When we got back from our time in Italy there was a lot of our own produce to gather. The tomatoes were brought in from the covered yard to ripen. In fact we've only just finished using them to make fresh tomato sauce. There were some heads of broccoli and a few runner beans in the veg plot and some lovely apples to pick.
We left the grapes growing on the wire supports on the wall to ripen during our time away and when we got home they were ready to gather. Our daughter D had made hers into grape jelly and I thought I would have a go at doing the same this year.
This is the method:-
1 kg red grapes stripped from the stalks
450g jam sugar or sugar and a sachet of pectin powder
the juice of 1 lemon
Tip the grapes into a large saucepan set over a low heat, then cover and leave to gently cook for 5 minutes until the juices start to run. Mash the pulp and cook for another 10 minutes whilst continuing to mash every now and again. Place a clean cloth in a sieve set over a bowl and pour the grape pulp into this and leave the mixture to drip through for at least an hour.
Measure out the juice (you should have about 600ml) and pour it into a pan along with the sugar and lemon juice. Set the pan over a high heat and bring to the boil. Skimming any scum as it boils let the mixture bubble until the temperature reaches 105c on a sugar thermometer. If you don't have a sugar thermometer put a small plate in the freezer for 5 minutes. Put a little of the juice onto the cold plate and after a minute run your finger through. If the jelly wrinkles it's ready. Pour the hot jelly into sterilised jars and close with lids that have vacuum seals.
We've only just finished the fig jam that was made earlier so we plan to open a jar of the grape jelly when our daughter D comes to stay in the Christmas holidays.
Continuing with the grape growing theme, below is one of my collection of vintage plates.
Mr P and I would take our young family to Italy during the Summer holidays and drive down from England stopping off in different, interesting locations along the way. As I like ceramics I would buy a plate at the Italian motorway shops where we stopped to rest. I have plates from four different outlets showing a typical scene from that region. They're all done in a particular style and recently I did some research to find out more about the artist whose signature is on them.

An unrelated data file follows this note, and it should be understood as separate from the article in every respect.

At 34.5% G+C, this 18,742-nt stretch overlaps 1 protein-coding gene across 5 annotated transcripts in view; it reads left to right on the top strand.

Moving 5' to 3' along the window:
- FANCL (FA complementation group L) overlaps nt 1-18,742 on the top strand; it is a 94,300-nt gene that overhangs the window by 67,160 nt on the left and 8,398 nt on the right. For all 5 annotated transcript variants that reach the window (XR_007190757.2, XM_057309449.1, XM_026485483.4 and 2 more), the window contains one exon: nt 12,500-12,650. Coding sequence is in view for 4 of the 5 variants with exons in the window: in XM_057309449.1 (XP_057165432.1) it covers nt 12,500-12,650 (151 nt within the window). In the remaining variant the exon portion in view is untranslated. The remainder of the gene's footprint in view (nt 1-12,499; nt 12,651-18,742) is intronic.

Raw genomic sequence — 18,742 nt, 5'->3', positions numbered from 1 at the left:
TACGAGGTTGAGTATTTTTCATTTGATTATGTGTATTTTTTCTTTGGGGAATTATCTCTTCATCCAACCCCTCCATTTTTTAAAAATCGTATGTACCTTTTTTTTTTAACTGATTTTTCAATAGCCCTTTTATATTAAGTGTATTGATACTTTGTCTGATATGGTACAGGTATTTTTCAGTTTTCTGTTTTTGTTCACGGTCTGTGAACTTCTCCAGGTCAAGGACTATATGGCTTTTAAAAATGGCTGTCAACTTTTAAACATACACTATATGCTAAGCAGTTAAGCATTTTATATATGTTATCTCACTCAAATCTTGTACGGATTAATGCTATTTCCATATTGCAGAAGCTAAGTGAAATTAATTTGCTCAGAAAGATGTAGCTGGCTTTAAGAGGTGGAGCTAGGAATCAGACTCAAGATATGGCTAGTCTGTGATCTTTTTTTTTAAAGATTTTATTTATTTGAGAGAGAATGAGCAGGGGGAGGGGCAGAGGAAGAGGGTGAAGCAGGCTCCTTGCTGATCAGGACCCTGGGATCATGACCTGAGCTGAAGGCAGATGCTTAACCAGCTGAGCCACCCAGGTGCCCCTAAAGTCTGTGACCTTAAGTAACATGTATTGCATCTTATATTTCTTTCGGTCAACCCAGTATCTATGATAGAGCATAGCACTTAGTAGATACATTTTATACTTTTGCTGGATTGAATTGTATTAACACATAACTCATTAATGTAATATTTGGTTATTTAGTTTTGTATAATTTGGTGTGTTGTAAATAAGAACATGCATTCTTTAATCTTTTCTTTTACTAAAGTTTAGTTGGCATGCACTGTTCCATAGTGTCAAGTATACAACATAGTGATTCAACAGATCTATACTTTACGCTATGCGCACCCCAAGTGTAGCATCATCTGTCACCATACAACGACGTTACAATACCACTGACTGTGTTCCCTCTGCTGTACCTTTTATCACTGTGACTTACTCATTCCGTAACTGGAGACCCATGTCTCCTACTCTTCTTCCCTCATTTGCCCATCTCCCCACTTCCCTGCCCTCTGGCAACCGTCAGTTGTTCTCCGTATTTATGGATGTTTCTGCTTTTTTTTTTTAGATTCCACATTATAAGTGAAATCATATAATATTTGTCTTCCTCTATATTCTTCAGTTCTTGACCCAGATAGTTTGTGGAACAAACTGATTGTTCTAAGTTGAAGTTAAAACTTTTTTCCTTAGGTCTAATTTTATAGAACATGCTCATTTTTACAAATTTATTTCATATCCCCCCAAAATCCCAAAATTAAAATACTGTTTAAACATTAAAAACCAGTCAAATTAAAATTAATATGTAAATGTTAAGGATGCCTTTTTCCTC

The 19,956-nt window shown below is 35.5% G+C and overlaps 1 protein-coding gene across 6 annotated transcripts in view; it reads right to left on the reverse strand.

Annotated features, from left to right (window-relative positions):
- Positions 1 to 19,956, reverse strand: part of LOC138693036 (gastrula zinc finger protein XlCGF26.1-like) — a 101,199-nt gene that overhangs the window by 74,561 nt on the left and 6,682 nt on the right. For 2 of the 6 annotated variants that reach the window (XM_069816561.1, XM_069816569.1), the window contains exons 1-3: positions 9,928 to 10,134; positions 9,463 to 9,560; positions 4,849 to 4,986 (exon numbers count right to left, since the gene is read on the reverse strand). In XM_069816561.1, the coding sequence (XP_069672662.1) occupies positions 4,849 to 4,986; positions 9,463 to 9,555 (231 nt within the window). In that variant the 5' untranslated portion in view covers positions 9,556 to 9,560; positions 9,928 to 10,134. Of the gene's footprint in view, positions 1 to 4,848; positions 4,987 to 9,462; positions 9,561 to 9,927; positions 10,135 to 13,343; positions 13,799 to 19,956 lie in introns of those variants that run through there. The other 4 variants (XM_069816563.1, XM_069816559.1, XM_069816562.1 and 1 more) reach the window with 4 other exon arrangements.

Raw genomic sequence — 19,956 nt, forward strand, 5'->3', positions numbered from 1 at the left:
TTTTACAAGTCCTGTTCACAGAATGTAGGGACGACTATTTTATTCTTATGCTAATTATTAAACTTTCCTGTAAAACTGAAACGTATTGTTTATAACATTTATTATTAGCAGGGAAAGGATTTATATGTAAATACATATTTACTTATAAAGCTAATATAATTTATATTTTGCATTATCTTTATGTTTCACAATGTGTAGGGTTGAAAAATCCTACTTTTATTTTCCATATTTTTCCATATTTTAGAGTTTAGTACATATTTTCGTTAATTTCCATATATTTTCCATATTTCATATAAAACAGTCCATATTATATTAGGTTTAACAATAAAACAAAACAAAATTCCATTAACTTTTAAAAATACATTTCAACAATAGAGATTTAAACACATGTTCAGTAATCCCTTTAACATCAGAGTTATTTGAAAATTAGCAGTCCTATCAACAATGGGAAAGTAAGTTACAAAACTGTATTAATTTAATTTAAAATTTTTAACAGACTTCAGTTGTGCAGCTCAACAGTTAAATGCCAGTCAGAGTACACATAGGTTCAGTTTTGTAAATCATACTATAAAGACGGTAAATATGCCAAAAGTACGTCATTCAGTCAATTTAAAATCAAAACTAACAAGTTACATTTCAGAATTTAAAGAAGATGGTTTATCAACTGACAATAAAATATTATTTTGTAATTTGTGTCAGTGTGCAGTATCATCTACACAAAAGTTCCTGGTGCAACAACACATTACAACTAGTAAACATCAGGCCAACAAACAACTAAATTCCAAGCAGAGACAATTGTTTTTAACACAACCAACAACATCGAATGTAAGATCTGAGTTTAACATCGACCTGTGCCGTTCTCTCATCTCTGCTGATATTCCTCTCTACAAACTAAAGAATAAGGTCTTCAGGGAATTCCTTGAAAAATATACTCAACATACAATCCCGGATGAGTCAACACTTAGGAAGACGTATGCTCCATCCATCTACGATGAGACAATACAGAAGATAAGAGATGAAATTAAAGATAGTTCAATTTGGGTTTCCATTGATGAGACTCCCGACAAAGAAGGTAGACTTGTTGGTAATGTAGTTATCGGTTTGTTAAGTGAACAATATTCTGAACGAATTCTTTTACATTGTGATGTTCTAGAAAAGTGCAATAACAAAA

Giovanni De Simone was born in 1930 in his hometown of Natale in Sicily. His parents were local aristocrats and as a young child he travelled to Somalia. The experience must have influenced his later artistic creations. During the 1950s he founded his workshop in Palermo where ceramic items were painted by hand. His later designs were inspired by the primitivism and cubist movement popularised by artists such Picasso, Matisse and Klee. De Simone's style often included images depicting traditional rural life and folklore in bright colours reminiscent of traditional Sicilian art.
De Simone relocated to Emilia-Romagna after WW2. (His family had been placed in a concentration camp during the war - another aspect of his life that I would like to research). In Faenza he studied pottery designing and making pottery at the Instituto d'Arte. On completion of his studies he returned to Sicily where he married Eliana and together they had three daughters. He died in 1991. The Ceramiche De Simone Company located in Palermo continued, but in 2008 it was taken over by the Vanadia family.
My week has been a mixture of experiences. On Monday I went to my book group meeting at the library. On Tuesday our grandson came after school before going to do some voluntary work football coaching the younger members of his team and then our daughter M came by after work and had supper with us. Earlier in the day I went to the GP to get results of more blood tests and have been referred back to the hospital for another scan. That evening I was walking too quickly from the store cupboard in the garage back to the kitchen and tripped on the kitchen steps. I fell forward, but thankfully, despite a swollen left wrist and little finger bone, a cut on my chin I didn't break anything. I applied a bag of frozen peas onto the swelling. Now the swelling has gone down, but I'm feeling stiff and aching where I pulled a muscle in my left shoulder. It could have been worse. As you can imagine, I'm resting as much as possible, enjoying some reading and planning for a visit from our granddaughter who is coming back from university for the weekend. Hopefully, the scan, when I get the appointment and then the result, will show nothing serious. I'm sorry I haven't been able to leave comments on many of your recent posts. I managed to prepare much of this blog post before my fall. Next week I hope that I'll feel a lot better.
Sunday marks the beginning of Advent and for me it will be a time of quiet preparation leading up to Christmas. I wish you a good day and a peaceful weekend.